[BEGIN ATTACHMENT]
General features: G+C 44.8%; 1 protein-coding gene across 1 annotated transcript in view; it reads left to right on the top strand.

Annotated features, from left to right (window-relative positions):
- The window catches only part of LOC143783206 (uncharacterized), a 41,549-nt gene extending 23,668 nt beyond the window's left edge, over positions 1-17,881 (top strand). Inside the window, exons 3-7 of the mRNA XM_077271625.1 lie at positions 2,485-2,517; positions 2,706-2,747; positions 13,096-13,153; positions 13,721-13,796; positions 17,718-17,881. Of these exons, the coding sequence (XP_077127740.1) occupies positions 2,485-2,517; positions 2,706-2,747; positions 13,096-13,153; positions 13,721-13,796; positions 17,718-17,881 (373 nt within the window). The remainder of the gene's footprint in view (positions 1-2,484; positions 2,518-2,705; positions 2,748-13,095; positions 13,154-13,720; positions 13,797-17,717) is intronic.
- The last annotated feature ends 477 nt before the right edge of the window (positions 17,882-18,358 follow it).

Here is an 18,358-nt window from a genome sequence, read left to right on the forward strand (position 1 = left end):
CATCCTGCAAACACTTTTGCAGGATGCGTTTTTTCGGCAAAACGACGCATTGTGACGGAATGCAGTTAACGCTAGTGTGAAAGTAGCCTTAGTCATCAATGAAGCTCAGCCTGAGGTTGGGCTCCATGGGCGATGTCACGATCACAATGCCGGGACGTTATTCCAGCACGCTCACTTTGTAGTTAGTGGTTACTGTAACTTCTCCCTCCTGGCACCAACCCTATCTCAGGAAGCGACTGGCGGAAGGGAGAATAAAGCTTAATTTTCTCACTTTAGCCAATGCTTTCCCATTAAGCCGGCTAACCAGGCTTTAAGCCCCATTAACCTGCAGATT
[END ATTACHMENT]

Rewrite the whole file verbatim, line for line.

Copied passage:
General features: G+C 44.8%; 1 protein-coding gene across 1 annotated transcript in view; it reads left to right on the top strand.

Annotated features, from left to right (window-relative positions):
- The window catches only part of LOC143783206 (uncharacterized), a 41,549-nt gene extending 23,668 nt beyond the window's left edge, over positions 1-17,881 (top strand). Inside the window, exons 3-7 of the mRNA XM_077271625.1 lie at positions 2,485-2,517; positions 2,706-2,747; positions 13,096-13,153; positions 13,721-13,796; positions 17,718-17,881. Of these exons, the coding sequence (XP_077127740.1) occupies positions 2,485-2,517; positions 2,706-2,747; positions 13,096-13,153; positions 13,721-13,796; positions 17,718-17,881 (373 nt within the window). The remainder of the gene's footprint in view (positions 1-2,484; positions 2,518-2,705; positions 2,748-13,095; positions 13,154-13,720; positions 13,797-17,717) is intronic.
- The last annotated feature ends 477 nt before the right edge of the window (positions 17,882-18,358 follow it).

Here is an 18,358-nt window from a genome sequence, read left to right on the forward strand (position 1 = left end):
CATCCTGCAAACACTTTTGCAGGATGCGTTTTTTCGGCAAAACGACGCATTGTGACGGAATGCAGTTAACGCTAGTGTGAAAGTAGCCTTAGTCATCAATGAAGCTCAGCCTGAGGTTGGGCTCCATGGGCGATGTCACGATCACAATGCCGGGACGTTATTCCAGCACGCTCACTTTGTAGTTAGTGGTTACTGTAACTTCTCCCTCCTGGCACCAACCCTATCTCAGGAAGCGACTGGCGGAAGGGAGAATAAAGCTTAATTTTCTCACTTTAGCCAATGCTTTCCCATTAAGCCGGCTAACCAGGCTTTAAGCCCCATTAACCTGCAGATT